Mississippi is experiencing some of the highest rates of new HIV diagnoses in the country. A startling amount of new cases are being reported from the Mississippi Delta with an average infection rate of 17.8 per 100,000 persons compared to the national average of 11.2. Further compounding this health crisis, people living with HIV/AIDS in the Mississippi Delta face intense stigma and unlawful discrimination in employment and housing opportunities. In response to this crisis, Mississippi Center for Justice has opened an office in the Mississippi Delta, giving us a sustained presence to help address the healthcare and civil rights crisis in the region. The Mississippi Delta has a rich and unique cultural history. However, the region sits against a backdrop of the worst poverty, and subsequently, the worst health statistics in the country. African-Americans bear a disproportionate burden of HIV/AIDS in this state. African-Americans make up only 38 percent of the state’s population, yet they represent 78 percent of Mississippians who have contracted HIV.
More than 35 percent of people in the Delta live below the poverty line and less than three-fourths of the population has a high school diploma. These disparities act as barriers to accessing critical services, including healthcare and life-saving medication. A person whose HIV-positive status is disclosed faces unlawful loss of employment, housing and medical confidentiality.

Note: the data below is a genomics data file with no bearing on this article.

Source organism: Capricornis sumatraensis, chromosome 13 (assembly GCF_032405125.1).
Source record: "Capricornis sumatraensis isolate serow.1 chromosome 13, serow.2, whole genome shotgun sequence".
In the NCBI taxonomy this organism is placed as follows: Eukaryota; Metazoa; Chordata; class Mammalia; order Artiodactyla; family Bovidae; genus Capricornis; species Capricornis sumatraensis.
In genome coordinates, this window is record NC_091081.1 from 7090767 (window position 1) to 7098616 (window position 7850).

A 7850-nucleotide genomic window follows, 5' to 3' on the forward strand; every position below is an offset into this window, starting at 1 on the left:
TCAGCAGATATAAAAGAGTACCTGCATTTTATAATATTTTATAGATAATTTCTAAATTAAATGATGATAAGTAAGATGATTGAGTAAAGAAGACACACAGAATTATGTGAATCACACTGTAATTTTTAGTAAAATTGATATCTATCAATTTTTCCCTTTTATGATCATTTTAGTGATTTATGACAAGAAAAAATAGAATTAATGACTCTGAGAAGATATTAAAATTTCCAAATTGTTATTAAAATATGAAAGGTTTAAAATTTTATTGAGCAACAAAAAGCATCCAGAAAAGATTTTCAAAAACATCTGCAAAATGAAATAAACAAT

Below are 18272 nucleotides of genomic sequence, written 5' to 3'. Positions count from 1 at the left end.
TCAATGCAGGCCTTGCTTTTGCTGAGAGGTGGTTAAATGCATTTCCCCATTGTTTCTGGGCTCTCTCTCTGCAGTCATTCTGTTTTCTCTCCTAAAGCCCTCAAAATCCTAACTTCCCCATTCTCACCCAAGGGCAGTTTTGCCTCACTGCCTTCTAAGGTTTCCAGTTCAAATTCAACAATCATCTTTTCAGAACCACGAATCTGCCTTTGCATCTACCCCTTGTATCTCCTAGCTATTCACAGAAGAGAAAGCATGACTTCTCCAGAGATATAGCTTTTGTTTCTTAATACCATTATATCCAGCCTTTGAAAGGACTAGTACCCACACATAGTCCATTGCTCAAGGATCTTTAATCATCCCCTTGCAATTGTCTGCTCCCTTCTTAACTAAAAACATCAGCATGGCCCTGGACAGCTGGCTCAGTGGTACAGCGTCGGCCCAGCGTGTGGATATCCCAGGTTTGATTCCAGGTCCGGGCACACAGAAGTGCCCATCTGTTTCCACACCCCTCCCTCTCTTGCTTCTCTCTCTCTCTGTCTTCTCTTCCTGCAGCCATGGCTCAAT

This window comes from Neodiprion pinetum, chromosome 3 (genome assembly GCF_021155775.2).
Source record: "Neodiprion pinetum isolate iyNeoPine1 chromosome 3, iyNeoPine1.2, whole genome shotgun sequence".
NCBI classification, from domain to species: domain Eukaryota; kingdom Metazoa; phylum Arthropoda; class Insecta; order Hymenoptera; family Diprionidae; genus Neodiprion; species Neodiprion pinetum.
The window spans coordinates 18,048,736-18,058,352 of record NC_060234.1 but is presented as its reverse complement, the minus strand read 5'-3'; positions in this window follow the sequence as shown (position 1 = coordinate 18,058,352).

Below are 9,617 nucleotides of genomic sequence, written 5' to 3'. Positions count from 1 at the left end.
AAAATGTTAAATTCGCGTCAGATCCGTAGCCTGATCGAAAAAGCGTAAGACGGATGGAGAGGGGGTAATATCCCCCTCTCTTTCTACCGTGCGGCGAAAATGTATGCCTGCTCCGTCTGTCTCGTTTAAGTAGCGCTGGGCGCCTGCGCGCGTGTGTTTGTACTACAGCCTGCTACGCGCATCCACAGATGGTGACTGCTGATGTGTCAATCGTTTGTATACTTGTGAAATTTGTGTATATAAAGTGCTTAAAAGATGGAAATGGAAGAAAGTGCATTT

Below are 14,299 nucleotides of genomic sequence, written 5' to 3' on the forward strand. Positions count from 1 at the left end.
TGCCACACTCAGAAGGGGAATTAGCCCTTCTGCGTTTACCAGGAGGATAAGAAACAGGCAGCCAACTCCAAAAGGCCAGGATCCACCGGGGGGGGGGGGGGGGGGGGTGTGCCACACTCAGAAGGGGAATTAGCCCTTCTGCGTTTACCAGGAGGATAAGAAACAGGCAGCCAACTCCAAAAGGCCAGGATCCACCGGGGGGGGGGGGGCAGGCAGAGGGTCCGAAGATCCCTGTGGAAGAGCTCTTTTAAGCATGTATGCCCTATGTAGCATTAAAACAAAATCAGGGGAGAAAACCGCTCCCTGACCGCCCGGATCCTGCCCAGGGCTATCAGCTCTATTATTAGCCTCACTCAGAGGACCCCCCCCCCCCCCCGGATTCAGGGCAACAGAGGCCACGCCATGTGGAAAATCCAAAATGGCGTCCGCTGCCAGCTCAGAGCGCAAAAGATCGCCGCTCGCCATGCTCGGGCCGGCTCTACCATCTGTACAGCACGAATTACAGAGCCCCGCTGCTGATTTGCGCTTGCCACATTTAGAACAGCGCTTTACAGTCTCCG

Mississippi Center for Justice is actively forging partnerships with local medical offices and has created Mississippi’s first medical-legal partnership to ensure people living with HIV/AIDS do not face discrimination, and currently provides free legal assistance to Mississippians who face HIV-related discrimination. As a part of this outreach, the Center has prepared know your rights brochures that will allow people living with HIV/AIDS in Mississippi to speak out for themselves and know that laws such as the Americans with Disabilities Act are on their side. The brochures deal specifically with housing, employment, and privacy. The Center was also part of the Southern AIDS Strategy Initiative, a broad-based coalition of HIV/AIDS Advocates and their supporters lead by the Duke AIDS Legal Project.